buy_quantity, sell_quantity = self.calculate_order_quantities(price, inventory)
current_orders = self.market_operations.load_my_orders()
buy_orders = [order for order in current_orders if order.side == mango.Side.BUY]
if self.orders_require_action(buy_orders, bid, buy_quantity):"Cancelling BUY orders.")
for order in buy_orders:
buy_order: mango.Order = mango.Order.from_basic_info(
mango.Side.BUY, bid, buy_quantity, mango.OrderType.POST_ONLY)
sell_orders = [order for order in current_orders if order.side == mango.Side.SELL]
if self.orders_require_action(sell_orders, ask, sell_quantity):"Cancelling SELL orders.")
for order in sell_orders:
sell_order: mango.Order = mango.Order.from_basic_info(
mango.Side.SELL, ask, sell_quantity, mango.OrderType.POST_ONLY)
except Exception as exception:
f"Pausing and continuing after problem running market-making iteration: {exception} - {traceback.format_exc()}")
# Wait and hope for fills."Pausing for {self.pause} seconds.")
It’s following these steps:
  • Fetch the current price,
  • Fetch the current inventory,
  • Calculate the desired price,
  • calculate the desired order size,
  • Fetch the market maker’s current orders,
  • If the desired BUY orders and existing orders don’t match, cancel and replace them,
  • If the desired SELL orders and existing orders don’t match, cancel and replace them,
  • Pause.
You can see this is similar to the steps in the World’s Simplest Market Maker (above), but it’s a bit more complete. Instead of using a fixed position size, it varies it based on inventory. Instead of blindly cancelling orders, it checks to see if the current orders are what it wants them to be.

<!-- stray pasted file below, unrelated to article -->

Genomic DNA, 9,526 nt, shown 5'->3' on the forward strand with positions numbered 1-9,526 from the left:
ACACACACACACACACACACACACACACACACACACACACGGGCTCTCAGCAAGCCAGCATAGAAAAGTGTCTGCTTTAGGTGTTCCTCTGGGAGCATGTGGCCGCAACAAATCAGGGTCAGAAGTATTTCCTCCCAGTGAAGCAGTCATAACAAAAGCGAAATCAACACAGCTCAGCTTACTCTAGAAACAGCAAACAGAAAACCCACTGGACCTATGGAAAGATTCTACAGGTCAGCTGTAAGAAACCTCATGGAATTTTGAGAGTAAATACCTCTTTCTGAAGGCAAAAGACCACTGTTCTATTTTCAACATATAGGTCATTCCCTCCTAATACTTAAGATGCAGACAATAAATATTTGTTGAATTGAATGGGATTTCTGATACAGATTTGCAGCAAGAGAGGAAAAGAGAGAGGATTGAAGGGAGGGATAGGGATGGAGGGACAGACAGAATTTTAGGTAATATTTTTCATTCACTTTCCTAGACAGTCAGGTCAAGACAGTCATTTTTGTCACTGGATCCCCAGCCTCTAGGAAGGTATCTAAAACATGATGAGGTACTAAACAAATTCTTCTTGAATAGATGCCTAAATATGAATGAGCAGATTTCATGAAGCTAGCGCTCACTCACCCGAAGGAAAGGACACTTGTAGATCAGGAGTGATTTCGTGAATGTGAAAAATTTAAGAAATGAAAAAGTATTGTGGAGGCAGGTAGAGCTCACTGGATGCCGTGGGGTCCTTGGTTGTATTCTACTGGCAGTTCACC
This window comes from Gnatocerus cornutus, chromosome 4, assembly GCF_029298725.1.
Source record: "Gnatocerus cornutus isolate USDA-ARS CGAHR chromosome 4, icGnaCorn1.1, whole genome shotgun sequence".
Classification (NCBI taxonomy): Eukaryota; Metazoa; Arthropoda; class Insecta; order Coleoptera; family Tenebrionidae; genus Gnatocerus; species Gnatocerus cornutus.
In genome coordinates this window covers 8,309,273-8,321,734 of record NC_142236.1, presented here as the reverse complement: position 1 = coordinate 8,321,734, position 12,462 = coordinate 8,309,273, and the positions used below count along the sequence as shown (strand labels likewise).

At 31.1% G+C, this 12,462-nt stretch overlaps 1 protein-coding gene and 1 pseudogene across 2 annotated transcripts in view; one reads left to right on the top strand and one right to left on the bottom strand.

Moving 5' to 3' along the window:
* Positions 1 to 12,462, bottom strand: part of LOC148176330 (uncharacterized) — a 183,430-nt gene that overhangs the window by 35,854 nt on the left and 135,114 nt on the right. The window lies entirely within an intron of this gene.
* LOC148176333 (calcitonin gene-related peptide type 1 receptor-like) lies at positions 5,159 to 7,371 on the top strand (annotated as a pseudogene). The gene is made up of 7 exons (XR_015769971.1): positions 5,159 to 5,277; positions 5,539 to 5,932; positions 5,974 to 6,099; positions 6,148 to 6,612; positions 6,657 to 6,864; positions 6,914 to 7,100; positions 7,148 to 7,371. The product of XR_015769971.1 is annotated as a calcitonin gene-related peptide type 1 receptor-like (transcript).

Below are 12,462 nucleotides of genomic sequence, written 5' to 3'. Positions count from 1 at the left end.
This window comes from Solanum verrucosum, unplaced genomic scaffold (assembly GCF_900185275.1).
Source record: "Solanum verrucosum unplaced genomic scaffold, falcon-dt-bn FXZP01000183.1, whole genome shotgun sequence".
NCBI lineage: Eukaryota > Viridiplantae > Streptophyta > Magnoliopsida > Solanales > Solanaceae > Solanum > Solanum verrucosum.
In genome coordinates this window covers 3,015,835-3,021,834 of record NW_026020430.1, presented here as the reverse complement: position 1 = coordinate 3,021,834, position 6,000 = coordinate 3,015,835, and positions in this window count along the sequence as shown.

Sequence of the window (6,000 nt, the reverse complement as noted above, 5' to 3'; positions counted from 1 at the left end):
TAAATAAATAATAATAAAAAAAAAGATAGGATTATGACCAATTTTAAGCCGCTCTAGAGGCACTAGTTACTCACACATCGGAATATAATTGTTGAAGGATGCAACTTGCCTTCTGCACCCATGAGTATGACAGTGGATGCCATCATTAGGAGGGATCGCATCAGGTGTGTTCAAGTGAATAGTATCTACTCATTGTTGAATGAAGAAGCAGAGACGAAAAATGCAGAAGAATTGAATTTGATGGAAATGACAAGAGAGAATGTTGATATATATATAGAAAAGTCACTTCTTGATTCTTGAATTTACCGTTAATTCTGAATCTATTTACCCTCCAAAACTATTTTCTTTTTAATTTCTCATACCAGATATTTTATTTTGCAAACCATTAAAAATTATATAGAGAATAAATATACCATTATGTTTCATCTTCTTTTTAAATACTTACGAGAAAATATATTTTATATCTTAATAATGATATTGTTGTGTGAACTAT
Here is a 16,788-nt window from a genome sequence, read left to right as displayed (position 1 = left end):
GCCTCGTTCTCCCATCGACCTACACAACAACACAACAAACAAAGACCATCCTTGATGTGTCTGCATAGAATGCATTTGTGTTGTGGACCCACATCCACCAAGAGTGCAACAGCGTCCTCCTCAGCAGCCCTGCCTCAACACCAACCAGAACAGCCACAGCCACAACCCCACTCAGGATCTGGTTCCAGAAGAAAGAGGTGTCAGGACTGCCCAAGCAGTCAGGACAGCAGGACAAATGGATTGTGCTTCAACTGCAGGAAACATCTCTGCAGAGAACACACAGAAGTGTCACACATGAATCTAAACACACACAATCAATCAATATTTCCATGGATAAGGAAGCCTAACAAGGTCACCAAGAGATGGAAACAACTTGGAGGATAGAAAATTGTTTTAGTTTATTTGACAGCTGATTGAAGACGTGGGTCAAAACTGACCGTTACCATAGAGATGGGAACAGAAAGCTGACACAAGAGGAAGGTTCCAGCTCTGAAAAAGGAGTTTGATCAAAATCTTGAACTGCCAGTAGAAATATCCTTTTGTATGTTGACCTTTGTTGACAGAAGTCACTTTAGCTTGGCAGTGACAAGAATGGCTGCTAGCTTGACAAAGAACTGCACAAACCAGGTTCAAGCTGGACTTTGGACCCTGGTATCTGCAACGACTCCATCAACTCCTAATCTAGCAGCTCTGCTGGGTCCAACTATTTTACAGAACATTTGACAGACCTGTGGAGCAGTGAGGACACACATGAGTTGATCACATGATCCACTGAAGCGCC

🍳 A Tangent On Market Operations

It’s worth highlighting the use of a MarketOperations object in the SimpleMarketMaker. Lines like:
Show a simple interface to market actions that makes for nice, readable code.
What it hides, though, is that the market maker can work with 3 different market types:
  • Serum,
  • Mango Spot,
  • Mango Perp,
The market_operations object is loaded based on the desired market, so it doesn’t matter (much) to the market maker if the market is Spot or Serum, it still follows the same steps and the market_operations takes action on the right market using the right instructions.
Behind the scenes, a similar variance happens with MarketInstructions. The actual instructions sent to Solana vary significantly depending on market type, but by having a unified MarketInstructions interface those differences can be largely hidden from market making code. (It’s not perfect but this commonality does help in most situations).
This can serve as a kind of a Rosetta Stone for Mango Markets. If you know and understand the instructions sent to Serum to place orders, cancel them, or crank the market, you can look at SerumMarketInstructions to see how those instructions are implemented in 🥭 Mango Markets Explorer. Then you can compare that file with SpotMarketInstructions to see what bits are different for Spot markets (that require Mango Markets Accounts) and what bits are similar. And then you can explore PerpMarketInstructions to see how those same actions are performed on perp markets.

🚀 A More Complete Market Maker

We’ve seen a common structure in the previous market makers, so let’s see if we can provide a nice, common approach for actual market making that allows people to write their own strategies for the interesting bits but that has most of the required code already in place.
The main design ideas behind the design are:
  • Every interval, a "pulse" is sent to run the market maker code.
  • The market maker is provided with relevant "live" data (like balances) but can fetch any other information it requires.